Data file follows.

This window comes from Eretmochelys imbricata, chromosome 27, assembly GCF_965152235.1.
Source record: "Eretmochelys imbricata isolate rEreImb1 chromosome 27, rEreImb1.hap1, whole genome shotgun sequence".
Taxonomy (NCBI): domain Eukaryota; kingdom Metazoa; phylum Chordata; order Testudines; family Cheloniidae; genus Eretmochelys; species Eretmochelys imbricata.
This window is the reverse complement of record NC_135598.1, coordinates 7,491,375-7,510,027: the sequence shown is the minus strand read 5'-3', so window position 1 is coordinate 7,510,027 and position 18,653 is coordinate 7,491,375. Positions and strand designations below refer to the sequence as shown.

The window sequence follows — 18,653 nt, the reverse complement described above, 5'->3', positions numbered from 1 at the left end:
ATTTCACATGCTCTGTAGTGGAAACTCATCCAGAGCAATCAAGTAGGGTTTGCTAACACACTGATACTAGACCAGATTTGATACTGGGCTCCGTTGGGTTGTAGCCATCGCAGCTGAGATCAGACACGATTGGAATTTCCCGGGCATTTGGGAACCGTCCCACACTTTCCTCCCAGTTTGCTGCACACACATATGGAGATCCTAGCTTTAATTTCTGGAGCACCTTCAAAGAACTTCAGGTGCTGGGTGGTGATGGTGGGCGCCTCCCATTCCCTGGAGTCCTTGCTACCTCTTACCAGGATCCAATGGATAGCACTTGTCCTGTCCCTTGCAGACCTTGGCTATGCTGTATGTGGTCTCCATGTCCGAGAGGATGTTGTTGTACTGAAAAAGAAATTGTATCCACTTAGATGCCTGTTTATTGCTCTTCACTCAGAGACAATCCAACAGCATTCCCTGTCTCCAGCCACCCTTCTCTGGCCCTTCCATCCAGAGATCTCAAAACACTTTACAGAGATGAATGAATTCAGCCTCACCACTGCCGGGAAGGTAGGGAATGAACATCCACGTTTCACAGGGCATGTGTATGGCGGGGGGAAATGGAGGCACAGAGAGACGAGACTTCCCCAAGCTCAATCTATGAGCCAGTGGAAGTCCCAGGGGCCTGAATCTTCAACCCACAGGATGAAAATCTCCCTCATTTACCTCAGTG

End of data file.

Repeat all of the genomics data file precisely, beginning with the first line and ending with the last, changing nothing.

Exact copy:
This window comes from Eretmochelys imbricata, chromosome 27, assembly GCF_965152235.1.
Source record: "Eretmochelys imbricata isolate rEreImb1 chromosome 27, rEreImb1.hap1, whole genome shotgun sequence".
Taxonomy (NCBI): domain Eukaryota; kingdom Metazoa; phylum Chordata; order Testudines; family Cheloniidae; genus Eretmochelys; species Eretmochelys imbricata.
This window is the reverse complement of record NC_135598.1, coordinates 7,491,375-7,510,027: the sequence shown is the minus strand read 5'-3', so window position 1 is coordinate 7,510,027 and position 18,653 is coordinate 7,491,375. Positions and strand designations below refer to the sequence as shown.

The window sequence follows — 18,653 nt, the reverse complement described above, 5'->3', positions numbered from 1 at the left end:
ATTTCACATGCTCTGTAGTGGAAACTCATCCAGAGCAATCAAGTAGGGTTTGCTAACACACTGATACTAGACCAGATTTGATACTGGGCTCCGTTGGGTTGTAGCCATCGCAGCTGAGATCAGACACGATTGGAATTTCCCGGGCATTTGGGAACCGTCCCACACTTTCCTCCCAGTTTGCTGCACACACATATGGAGATCCTAGCTTTAATTTCTGGAGCACCTTCAAAGAACTTCAGGTGCTGGGTGGTGATGGTGGGCGCCTCCCATTCCCTGGAGTCCTTGCTACCTCTTACCAGGATCCAATGGATAGCACTTGTCCTGTCCCTTGCAGACCTTGGCTATGCTGTATGTGGTCTCCATGTCCGAGAGGATGTTGTTGTACTGAAAAAGAAATTGTATCCACTTAGATGCCTGTTTATTGCTCTTCACTCAGAGACAATCCAACAGCATTCCCTGTCTCCAGCCACCCTTCTCTGGCCCTTCCATCCAGAGATCTCAAAACACTTTACAGAGATGAATGAATTCAGCCTCACCACTGCCGGGAAGGTAGGGAATGAACATCCACGTTTCACAGGGCATGTGTATGGCGGGGGGAAATGGAGGCACAGAGAGACGAGACTTCCCCAAGCTCAATCTATGAGCCAGTGGAAGTCCCAGGGGCCTGAATCTTCAACCCACAGGATGAAAATCTCCCTCATTTACCTCAGTG